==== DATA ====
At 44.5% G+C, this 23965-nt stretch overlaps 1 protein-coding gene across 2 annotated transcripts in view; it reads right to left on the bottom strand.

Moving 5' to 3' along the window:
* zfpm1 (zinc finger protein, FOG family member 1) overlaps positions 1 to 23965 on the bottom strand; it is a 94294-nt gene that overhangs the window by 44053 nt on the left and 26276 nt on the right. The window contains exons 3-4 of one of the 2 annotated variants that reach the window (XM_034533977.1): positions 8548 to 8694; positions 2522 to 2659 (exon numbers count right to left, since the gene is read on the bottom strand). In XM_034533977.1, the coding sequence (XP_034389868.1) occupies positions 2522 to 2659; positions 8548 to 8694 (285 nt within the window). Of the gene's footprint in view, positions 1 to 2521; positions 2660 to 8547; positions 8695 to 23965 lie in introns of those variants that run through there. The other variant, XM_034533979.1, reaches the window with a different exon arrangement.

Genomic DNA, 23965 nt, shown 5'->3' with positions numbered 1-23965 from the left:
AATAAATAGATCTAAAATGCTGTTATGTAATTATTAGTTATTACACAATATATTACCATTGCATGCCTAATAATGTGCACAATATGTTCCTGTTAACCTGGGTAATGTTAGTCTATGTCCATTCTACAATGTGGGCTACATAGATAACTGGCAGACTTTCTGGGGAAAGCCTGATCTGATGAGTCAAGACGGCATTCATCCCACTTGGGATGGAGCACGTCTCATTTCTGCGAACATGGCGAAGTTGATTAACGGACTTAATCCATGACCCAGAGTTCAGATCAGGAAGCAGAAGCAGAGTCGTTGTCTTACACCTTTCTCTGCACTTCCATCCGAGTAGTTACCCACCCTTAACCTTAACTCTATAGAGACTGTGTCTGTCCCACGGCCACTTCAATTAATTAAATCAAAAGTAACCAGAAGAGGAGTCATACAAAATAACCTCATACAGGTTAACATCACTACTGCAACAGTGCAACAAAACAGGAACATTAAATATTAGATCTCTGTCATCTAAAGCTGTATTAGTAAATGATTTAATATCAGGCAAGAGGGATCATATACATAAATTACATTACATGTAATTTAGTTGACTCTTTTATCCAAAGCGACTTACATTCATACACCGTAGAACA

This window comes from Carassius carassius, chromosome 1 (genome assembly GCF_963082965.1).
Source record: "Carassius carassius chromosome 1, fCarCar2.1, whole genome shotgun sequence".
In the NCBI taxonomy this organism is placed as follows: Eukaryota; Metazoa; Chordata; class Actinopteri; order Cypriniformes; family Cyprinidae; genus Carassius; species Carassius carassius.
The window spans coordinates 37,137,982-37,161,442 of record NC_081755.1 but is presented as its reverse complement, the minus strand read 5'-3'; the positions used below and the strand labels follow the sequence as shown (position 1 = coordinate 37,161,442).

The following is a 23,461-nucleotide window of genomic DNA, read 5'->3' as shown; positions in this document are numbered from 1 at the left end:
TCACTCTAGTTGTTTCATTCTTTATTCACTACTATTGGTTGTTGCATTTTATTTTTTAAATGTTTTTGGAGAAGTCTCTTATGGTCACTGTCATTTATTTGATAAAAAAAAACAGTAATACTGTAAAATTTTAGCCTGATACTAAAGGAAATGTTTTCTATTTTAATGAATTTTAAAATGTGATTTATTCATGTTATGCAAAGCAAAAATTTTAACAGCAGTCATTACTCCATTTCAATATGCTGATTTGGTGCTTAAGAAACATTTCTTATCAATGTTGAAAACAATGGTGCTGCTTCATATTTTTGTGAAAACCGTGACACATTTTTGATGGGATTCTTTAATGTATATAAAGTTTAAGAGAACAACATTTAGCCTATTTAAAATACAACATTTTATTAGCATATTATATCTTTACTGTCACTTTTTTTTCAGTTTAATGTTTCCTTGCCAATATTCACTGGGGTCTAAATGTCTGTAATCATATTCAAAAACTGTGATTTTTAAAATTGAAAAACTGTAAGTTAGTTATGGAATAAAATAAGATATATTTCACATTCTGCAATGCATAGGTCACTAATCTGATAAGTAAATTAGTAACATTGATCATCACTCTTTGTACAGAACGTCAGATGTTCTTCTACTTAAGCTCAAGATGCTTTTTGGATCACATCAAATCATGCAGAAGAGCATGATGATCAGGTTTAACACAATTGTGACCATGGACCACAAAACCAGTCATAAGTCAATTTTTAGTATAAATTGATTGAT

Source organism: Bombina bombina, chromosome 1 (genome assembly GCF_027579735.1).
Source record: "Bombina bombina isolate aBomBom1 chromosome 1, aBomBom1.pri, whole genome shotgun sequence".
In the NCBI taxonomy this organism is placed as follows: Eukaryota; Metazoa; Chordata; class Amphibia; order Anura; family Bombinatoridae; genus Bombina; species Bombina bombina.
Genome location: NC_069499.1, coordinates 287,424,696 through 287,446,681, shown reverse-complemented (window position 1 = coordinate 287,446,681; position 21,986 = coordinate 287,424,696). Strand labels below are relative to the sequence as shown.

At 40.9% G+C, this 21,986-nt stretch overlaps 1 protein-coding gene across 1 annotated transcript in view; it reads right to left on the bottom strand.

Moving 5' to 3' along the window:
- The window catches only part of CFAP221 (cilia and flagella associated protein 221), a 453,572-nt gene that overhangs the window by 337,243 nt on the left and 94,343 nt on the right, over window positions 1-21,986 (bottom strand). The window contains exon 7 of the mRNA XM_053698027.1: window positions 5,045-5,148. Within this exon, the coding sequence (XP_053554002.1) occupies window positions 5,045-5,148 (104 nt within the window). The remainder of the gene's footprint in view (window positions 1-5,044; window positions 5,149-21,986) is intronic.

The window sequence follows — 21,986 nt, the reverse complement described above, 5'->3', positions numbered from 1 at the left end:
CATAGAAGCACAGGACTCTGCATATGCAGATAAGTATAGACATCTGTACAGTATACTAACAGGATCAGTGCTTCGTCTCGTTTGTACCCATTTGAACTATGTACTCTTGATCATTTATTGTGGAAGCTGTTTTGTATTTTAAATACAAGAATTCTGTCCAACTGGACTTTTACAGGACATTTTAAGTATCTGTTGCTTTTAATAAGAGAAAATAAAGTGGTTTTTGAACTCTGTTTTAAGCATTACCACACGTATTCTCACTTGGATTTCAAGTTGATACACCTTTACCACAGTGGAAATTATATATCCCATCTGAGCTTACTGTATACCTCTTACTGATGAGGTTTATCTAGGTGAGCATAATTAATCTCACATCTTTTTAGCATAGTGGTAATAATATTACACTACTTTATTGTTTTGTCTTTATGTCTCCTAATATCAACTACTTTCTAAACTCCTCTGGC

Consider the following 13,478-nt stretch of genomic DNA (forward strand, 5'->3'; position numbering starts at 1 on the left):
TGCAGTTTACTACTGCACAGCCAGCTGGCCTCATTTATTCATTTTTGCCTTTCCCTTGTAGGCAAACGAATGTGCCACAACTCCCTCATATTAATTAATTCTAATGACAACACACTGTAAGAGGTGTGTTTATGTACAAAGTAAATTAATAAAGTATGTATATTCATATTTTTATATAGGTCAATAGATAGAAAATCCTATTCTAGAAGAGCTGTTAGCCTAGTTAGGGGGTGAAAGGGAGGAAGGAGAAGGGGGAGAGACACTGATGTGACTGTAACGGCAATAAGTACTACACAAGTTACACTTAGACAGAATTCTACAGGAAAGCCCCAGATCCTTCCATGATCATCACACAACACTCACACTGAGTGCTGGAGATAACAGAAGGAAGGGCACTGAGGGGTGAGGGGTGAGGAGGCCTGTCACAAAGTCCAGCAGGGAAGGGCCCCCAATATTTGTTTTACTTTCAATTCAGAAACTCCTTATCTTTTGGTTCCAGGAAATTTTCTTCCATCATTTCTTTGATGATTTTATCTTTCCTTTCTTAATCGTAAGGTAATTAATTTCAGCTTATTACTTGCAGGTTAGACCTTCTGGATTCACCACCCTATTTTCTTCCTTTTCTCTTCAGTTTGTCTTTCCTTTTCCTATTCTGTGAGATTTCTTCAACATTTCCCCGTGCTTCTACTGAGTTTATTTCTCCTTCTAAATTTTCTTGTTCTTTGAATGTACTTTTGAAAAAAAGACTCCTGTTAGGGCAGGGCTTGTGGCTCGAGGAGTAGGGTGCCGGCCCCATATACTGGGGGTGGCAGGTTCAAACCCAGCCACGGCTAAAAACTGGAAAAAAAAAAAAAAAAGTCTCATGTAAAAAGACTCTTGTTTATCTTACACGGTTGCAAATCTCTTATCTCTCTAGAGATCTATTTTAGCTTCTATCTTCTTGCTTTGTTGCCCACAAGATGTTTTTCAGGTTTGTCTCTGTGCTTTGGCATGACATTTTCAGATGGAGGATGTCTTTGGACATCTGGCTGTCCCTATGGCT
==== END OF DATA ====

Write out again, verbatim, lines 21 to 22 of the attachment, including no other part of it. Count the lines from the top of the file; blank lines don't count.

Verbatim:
Consider the following 13,478-nt stretch of genomic DNA (forward strand, 5'->3'; position numbering starts at 1 on the left):
TGCAGTTTACTACTGCACAGCCAGCTGGCCTCATTTATTCATTTTTGCCTTTCCCTTGTAGGCAAACGAATGTGCCACAACTCCCTCATATTAATTAATTCTAATGACAACACACTGTAAGAGGTGTGTTTATGTACAAAGTAAATTAATAAAGTATGTATATTCATATTTTTATATAGGTCAATAGATAGAAAATCCTATTCTAGAAGAGCTGTTAGCCTAGTTAGGGGGTGAAAGGGAGGAAGGAGAAGGGGGAGAGACACTGATGTGACTGTAACGGCAATAAGTACTACACAAGTTACACTTAGACAGAATTCTACAGGAAAGCCCCAGATCCTTCCATGATCATCACACAACACTCACACTGAGTGCTGGAGATAACAGAAGGAAGGGCACTGAGGGGTGAGGGGTGAGGAGGCCTGTCACAAAGTCCAGCAGGGAAGGGCCCCCAATATTTGTTTTACTTTCAATTCAGAAACTCCTTATCTTTTGGTTCCAGGAAATTTTCTTCCATCATTTCTTTGATGATTTTATCTTTCCTTTCTTAATCGTAAGGTAATTAATTTCAGCTTATTACTTGCAGGTTAGACCTTCTGGATTCACCACCCTATTTTCTTCCTTTTCTCTTCAGTTTGTCTTTCCTTTTCCTATTCTGTGAGATTTCTTCAACATTTCCCCGTGCTTCTACTGAGTTTATTTCTCCTTCTAAATTTTCTTGTTCTTTGAATGTACTTTTGAAAAAAAGACTCCTGTTAGGGCAGGGCTTGTGGCTCGAGGAGTAGGGTGCCGGCCCCATATACTGGGGGTGGCAGGTTCAAACCCAGCCACGGCTAAAAACTGGAAAAAAAAAAAAAAAAGTCTCATGTAAAAAGACTCTTGTTTATCTTACACGGTTGCAAATCTCTTATCTCTCTAGAGATCTATTTTAGCTTCTATCTTCTTGCTTTGTTGCCCACAAGATGTTTTTCAGGTTTGTCTCTGTGCTTTGGCATGACATTTTCAGATGGAGGATGTCTTTGGACATCTGGCTGTCCCTATGGCT